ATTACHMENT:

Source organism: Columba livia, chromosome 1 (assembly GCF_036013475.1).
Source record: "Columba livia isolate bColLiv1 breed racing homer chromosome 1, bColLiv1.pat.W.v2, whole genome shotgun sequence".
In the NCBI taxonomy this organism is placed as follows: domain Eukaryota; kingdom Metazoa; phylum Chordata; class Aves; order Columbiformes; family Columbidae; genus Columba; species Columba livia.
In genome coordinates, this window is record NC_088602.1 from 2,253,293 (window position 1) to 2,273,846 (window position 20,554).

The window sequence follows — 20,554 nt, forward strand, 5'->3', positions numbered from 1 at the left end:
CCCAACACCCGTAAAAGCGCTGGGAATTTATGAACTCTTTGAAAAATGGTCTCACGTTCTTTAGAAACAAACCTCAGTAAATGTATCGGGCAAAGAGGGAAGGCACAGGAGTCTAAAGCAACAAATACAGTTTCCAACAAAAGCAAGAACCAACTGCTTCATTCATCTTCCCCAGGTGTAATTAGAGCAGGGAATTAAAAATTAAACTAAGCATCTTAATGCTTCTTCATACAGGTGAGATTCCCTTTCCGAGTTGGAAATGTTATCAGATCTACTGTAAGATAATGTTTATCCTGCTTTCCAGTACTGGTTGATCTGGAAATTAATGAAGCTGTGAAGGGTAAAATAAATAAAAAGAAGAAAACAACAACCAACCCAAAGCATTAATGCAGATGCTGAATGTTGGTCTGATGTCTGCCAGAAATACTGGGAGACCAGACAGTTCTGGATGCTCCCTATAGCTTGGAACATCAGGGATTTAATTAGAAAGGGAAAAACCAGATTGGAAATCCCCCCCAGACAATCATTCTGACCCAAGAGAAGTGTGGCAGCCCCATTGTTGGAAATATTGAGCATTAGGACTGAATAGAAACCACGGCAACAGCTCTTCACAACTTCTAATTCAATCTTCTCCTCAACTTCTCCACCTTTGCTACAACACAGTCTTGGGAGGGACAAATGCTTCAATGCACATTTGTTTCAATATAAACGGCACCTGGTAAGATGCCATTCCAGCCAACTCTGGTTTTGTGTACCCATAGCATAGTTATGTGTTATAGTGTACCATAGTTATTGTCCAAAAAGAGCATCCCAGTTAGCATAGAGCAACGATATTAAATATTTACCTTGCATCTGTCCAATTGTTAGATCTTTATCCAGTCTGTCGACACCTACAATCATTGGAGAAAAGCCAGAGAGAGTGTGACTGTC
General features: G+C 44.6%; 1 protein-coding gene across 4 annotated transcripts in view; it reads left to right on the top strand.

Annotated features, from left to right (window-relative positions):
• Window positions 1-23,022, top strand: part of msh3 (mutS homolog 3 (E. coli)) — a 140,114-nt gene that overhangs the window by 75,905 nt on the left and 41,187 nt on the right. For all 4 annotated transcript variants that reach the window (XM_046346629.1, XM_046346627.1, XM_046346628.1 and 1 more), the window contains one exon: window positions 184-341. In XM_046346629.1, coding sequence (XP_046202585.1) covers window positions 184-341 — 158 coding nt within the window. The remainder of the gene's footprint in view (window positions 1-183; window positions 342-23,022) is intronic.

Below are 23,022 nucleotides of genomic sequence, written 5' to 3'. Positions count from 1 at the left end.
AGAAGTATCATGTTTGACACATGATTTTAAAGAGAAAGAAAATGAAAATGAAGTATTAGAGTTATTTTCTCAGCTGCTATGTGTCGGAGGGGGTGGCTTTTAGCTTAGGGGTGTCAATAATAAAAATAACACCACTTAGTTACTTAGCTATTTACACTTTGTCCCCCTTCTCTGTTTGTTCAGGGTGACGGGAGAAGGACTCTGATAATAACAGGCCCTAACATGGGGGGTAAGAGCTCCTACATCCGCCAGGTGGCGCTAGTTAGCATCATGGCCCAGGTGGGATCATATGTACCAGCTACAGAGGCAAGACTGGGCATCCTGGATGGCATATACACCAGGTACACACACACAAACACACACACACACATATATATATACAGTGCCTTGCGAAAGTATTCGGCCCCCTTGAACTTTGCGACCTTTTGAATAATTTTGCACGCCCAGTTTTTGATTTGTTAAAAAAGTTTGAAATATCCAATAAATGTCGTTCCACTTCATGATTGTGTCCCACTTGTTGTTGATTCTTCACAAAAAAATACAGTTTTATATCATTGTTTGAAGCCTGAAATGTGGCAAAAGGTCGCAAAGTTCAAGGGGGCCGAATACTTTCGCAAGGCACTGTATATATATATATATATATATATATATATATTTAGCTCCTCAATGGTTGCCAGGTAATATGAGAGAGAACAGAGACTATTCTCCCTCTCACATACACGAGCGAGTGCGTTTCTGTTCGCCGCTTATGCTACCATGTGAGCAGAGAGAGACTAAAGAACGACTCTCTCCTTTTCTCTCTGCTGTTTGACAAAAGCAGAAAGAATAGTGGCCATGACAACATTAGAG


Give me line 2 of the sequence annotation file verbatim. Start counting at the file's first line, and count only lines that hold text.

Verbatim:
Source record: "Columba livia isolate bColLiv1 breed racing homer chromosome 1, bColLiv1.pat.W.v2, whole genome shotgun sequence".